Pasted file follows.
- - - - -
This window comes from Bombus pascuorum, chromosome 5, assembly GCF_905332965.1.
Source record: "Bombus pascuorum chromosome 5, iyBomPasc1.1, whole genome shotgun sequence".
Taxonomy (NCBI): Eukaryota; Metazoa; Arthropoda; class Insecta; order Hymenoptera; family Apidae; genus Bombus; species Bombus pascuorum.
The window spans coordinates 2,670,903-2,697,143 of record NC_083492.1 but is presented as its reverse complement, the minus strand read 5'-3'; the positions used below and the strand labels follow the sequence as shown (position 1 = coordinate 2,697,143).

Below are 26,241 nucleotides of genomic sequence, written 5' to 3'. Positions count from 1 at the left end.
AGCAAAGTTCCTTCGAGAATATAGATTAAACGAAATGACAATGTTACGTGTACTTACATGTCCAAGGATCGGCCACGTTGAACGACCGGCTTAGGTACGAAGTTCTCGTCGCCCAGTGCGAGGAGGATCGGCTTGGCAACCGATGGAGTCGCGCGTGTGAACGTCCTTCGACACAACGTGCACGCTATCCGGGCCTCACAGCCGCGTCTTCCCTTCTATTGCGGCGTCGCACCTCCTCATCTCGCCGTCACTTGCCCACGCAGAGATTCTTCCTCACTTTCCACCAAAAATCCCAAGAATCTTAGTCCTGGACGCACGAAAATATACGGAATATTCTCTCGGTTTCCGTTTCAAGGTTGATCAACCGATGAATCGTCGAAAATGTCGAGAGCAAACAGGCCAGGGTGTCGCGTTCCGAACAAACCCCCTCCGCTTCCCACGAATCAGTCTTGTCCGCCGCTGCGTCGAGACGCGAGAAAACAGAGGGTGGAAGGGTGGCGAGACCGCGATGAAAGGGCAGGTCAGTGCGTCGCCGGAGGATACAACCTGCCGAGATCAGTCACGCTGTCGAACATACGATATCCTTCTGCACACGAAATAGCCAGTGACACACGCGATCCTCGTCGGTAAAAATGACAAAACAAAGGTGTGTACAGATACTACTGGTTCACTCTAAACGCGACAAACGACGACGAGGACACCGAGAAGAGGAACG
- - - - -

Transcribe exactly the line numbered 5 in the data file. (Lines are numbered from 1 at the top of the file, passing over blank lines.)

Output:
Below are 26,241 nucleotides of genomic sequence, written 5' to 3'. Positions count from 1 at the left end.